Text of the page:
53.00 100 100
37.50 95 - 100 100
19.0 45 - 100 97
9.5 35 - 100 80
4.75 25 - 100 75
0.600 8 - 65 48
0.300 5 - 40 30
0.075 0 - 10 5

Table - 4 Unconfined Compressive Strength Test Results of Cement Stabilised In-Situ Soil after 7 days Curing
Cement Added Unconfined Compressive Strength
3% 5.85 MPa
6% 9.12 MPa

Pavement Design for Proposed Road - Alternative 1
Subgrade soil belongs to F2 category (Table 1), so, there is no need to replace the subgrade soil. Providing adequate thickness of road pavement can alleviate the frost action. The in-situ soil which will be used for subgrade is having very good CBR value (more than 20 per cent). Design traffic is expected to quite low, since it is located in a remote area. Design traffic was assumed to be 5 msa. IRC SP:48 proposes that design of pavement should be related to actual depth of frost penetration. Since daily temperature variations data was not available for the site, empirical design proposed in IRC SP:48, can be adopted. IRC 37 states that in frost prone areas, minimum thickness should be 450 mm even when subgrade CBR warrants a lesser thickness. IRC SP:48, states that structurally strong layer like dense bituminous macadam (DBM) and bituminous concrete (BC) would be needed since heavy machinery for snow clearance operations are to be used. Further to prevent percolation of water in the pavement layer, pavement cross section suggested in Table 5 should be adopted for full formation width, leaving no gap between edge of the pavement and drain or parapet.

Table – 5 Pavement Composition (Alternative 1)
Layers Layer Thickness Material Specification
Wearing Course BC 40 mm MoRTH Specifications Section 507
Binder Course DBM 75 mm MoRTH Specifications Section 505
Crushed Stone Base CRM 250 mm MoRTH Specifications Section 407
Non Frost Susceptible Sub-Base GSB (Fines content to be less than 3%) 200 mm MoRTH Specifications Section 401
Subgrade Local in-situ soil (Compacted) 500 mm MoRTH Specifications Section 300
To be laid and compacted in three layers
Total 565 mm + 500 mm Subgrade

Pavement Design for Proposed Road - Alternative 2
The in-situ soil is well graded gravelly sand. After stabilising with cement, in-situ soil develops very good strength. Hence, cement stabilised pavement section as per IRC 37 is proposed as an alternative (Table 5). As suggested in Alternative 1, to prevent percolation of water in the pavement layer, the pavement cross section suggested in Table 5 should be adopted for full formation width, leaving no gap between edge of the pavement and drain or parapet.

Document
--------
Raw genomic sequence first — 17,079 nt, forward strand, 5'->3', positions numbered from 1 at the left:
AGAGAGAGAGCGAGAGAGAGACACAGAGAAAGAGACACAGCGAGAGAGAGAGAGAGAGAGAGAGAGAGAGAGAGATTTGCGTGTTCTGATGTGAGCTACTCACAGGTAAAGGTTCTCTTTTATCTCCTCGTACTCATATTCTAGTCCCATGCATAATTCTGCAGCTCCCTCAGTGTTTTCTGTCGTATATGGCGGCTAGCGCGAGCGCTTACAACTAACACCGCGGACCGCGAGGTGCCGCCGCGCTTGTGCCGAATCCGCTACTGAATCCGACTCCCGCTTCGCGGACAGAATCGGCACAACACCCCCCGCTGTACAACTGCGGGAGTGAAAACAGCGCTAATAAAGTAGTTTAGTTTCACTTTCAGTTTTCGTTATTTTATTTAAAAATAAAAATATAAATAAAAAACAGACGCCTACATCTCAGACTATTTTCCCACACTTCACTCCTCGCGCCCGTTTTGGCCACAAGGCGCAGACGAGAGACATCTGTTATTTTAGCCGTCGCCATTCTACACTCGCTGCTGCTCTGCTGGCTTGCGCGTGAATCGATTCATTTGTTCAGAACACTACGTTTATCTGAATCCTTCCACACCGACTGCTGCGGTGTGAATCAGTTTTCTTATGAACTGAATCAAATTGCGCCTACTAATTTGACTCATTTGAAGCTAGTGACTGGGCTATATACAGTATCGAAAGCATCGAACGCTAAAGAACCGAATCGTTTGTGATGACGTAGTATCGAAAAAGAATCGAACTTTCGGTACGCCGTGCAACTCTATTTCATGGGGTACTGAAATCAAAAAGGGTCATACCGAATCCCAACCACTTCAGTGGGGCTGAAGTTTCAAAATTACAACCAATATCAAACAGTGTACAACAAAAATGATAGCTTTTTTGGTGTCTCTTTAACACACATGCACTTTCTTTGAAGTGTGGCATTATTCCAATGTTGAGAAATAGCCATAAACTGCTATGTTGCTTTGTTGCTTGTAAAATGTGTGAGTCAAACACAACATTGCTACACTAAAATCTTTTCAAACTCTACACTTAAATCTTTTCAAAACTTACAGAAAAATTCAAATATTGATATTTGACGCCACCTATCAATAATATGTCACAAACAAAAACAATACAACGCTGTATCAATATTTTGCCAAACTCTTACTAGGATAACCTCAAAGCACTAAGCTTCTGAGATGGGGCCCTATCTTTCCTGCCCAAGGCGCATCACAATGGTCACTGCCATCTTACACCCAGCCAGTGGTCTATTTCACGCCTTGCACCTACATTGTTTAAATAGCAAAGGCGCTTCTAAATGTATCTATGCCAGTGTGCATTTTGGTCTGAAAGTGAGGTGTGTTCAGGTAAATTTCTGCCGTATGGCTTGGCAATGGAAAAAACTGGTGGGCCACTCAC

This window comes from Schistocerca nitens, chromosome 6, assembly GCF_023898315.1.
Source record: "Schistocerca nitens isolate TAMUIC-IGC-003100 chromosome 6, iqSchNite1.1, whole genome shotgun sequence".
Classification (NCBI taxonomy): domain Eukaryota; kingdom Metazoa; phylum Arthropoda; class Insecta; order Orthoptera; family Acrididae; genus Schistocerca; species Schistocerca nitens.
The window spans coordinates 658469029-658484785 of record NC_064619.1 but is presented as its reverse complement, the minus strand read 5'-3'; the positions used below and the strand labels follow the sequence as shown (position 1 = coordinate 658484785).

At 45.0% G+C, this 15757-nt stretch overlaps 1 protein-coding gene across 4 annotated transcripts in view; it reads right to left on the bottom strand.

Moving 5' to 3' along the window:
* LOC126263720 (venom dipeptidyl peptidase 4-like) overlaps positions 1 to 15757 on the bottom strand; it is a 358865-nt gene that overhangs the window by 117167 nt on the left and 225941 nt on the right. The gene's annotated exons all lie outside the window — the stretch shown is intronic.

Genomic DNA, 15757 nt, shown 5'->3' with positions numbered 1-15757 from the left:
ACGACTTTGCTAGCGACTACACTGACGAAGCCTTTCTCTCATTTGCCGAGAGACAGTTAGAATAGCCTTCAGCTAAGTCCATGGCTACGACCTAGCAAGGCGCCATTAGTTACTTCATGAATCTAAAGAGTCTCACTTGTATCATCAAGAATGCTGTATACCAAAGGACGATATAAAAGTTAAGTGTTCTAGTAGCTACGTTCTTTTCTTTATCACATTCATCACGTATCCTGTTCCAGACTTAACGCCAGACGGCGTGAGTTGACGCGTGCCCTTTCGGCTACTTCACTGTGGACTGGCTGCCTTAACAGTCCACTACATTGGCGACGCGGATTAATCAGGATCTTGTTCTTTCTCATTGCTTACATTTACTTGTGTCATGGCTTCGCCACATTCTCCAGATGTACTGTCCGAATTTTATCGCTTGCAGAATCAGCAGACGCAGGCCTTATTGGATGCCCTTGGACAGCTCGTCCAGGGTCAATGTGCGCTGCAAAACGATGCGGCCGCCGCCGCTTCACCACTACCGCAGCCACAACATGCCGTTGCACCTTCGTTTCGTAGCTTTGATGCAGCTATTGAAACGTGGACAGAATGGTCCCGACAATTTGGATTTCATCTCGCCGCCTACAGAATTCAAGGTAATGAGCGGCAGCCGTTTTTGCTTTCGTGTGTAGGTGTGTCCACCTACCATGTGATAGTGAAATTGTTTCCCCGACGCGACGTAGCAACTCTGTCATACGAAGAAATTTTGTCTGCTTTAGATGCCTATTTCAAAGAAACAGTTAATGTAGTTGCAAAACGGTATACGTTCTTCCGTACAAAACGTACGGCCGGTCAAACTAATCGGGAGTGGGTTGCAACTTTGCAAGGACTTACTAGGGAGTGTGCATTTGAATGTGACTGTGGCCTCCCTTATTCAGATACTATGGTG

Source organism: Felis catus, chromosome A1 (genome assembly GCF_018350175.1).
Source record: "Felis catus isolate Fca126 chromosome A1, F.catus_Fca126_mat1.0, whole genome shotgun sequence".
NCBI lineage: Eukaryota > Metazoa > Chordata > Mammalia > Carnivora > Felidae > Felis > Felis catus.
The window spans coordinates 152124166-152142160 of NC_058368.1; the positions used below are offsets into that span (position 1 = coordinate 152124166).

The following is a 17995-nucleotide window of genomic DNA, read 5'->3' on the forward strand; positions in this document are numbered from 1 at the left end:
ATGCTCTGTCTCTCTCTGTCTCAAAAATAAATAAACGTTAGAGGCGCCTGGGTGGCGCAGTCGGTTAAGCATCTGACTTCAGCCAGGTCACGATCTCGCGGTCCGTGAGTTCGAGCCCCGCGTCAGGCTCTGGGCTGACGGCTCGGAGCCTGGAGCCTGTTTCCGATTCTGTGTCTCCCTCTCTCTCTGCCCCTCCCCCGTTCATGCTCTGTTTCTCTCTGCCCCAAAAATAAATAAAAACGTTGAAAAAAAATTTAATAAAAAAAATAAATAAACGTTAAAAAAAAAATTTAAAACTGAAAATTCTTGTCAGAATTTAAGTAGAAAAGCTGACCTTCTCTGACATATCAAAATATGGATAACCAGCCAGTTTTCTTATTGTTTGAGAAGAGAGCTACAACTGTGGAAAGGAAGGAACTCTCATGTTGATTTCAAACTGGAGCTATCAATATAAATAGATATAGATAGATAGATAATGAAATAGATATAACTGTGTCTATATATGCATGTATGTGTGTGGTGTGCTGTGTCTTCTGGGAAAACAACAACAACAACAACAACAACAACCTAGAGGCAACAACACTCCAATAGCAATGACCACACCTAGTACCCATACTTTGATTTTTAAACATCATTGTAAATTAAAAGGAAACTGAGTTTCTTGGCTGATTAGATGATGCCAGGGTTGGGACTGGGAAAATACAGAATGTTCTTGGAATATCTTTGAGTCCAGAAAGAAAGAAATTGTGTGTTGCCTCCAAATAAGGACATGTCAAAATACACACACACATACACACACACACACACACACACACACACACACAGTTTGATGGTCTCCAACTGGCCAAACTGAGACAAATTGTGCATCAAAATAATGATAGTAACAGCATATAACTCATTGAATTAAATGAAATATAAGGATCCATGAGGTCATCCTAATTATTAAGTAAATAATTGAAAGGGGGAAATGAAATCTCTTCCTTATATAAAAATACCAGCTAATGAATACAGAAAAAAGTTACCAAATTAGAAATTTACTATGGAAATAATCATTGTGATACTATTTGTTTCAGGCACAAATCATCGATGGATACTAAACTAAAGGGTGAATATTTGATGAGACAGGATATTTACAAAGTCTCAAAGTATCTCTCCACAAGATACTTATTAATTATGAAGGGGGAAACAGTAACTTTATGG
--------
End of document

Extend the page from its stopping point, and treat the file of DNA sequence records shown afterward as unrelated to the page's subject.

Table – 5 Pavement Composition (Alternative 2)
Layers Layer Thickness Remarks
Wearing Course BC 40 mm MoRTH Specifications Section 507
Binder Course DBM 75 mm MoRTH Specifications Section 505
Single coat SAMI  MoRTH Specifications Section 517
6 per cent cement stabilised in-situ soil (Base and Sub-base combined) 350 mm - To be constructed in two layers of 150 mm (Top layer) and 200 mm (Bottom layer) compacted thickness MoRTH Specifications Section 403
Subgrade Local soil (Compacted) 500 mm MoRTH Specifications Section 300
To be laid and compacted in three layers
Total 415 mm + 500 mm Subgrade

Additional Issues Pertaining to Black Top Layers
  • Warm mix additive is recommended to be used in DBM and BC mixes to ensure adequate compaction even at lower temperature, during the compaction process of bituminous mixes. IRC SP:101 ‘Interim Guidelines for Warm Mix Asphalt’, provides details of warm mix modification.
  • Polymer modified bitumen (PMB) is recommended as binder for the wearing course. Due to very low temperature conditions expected at site, only elastomeric modifiers (viz. SBS) are preferred and recommended. Mixing and laying temperatures shall be strictly adhered to as per specifications (IRC SP:53).
  • In binder course as well as wearing course, use of anti stripping agent is recommended to prevent damage of bituminous layers due to the moisture ingress.
  • Construction activities such as bituminous work and cement stabilisation should be completed before onset of winter season.
The authors are thankful to Mr M.N.Nagabhushana, former Senior Principal Scientist, CSIR-CRRI for his valuable contributions and association during the study.

  • IRC SP:48, ‘Hill Roads Manual’, Published by Indian Roads Congress, New Delhi (1998)
  • IRC 37, ‘Guidelines for the Design of Flexible Pavements’, Published by Indian Roads Congress, New Delhi (2018)
  • IRC SP:101, ‘Interim Guidelines for Warm Mix Asphalt’, Published by Indian Roads Congress, New Delhi (2014)
  • IRC SP:53, ‘Guidelines on Use of Modified Bitumen in Road Construction’, Published by Indian Roads Congress, New Delhi (2010)
  • MoRTH Specifications for Road and Bridge Works, Published by Indian Roads Congress, New Delhi (2013)

NBM&CW November 2020